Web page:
Residents in a small western Oklahoma town have begun assessing the damage left by severe weather.
Winds from a possible tornado damaged homes and a fire station and tossed several cars of a freight train in Bessie before heading eastward and dissipating.
There were no reports of injuries with the storm.
"Basically it was confirmed by the Oklahoma Highway Patrol that the roof had been blown off the fire station in Bessie and the roofs of some local houses, and several railroad cars were blown off the track," said Tom Merrill, director of Cordell Emergency Management.
Merrill said OHP troopers reported seeing a funnel cloud in the vicinity.
The rail cars, weighing 55,000 pounds each, were empty, Washita County Sheriff's deputy Brandon Rogers said.
Bessie co-op general manager Randy Wanzer said winds rocked tractor-trailers outside his office and lightning caused problems.
"I'm sure it (lightning) burned some of our computers. I can smell 'em burning," Wanzer said.
Damage was reported throughout the town of about 250.
"The windows in my house sucked in like someone was taking a deep breath," Bessie resident Candace Dudgeon said.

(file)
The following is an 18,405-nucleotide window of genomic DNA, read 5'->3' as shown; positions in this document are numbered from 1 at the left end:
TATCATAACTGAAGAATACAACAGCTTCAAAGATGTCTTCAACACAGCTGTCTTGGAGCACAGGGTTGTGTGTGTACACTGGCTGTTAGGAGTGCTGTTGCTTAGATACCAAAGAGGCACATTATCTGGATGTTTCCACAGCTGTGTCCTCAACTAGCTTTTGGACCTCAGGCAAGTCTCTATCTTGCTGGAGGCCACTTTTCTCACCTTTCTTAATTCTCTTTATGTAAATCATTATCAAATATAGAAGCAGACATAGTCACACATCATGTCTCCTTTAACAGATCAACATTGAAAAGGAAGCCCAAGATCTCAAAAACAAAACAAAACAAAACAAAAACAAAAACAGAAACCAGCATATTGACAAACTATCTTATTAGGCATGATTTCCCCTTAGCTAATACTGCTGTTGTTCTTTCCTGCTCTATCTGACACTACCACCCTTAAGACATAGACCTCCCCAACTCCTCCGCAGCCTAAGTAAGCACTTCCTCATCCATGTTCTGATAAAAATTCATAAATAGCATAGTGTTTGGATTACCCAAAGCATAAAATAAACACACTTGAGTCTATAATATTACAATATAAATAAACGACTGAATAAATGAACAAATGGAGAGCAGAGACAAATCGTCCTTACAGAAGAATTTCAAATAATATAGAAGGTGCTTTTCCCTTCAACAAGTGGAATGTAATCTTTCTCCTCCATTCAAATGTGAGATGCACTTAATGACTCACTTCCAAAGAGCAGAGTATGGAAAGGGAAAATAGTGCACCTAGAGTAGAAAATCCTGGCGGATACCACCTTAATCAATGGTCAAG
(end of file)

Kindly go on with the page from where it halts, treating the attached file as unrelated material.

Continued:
Small funnels also were spotted as storms moved into Caddo and Canadian counties on the fringes of the Oklahoma City metropolitan area, but there were no confirmed touchdowns.
A possible tornado was reported 10 miles east of Enid just north of U.S. 412 about 6:45 p.m. Hail as large as baseballs was reported in the area.
Mike Honigsberg, director of Garfield County Emergency Management. Honigsberg said a farmer east of Garber reported seeing a funnel cloud touched down briefly, kicking up dirt and dust, but no structure damage occurred.
Storm spotters reported seeing twisters touch down east of Ponca City and east of Perry, but there were no immediate reports of damage or injury.
Some information from: The Oklahoman, http://www.oklahoman.com, and the Enid News & Eagle, www.enidnews.com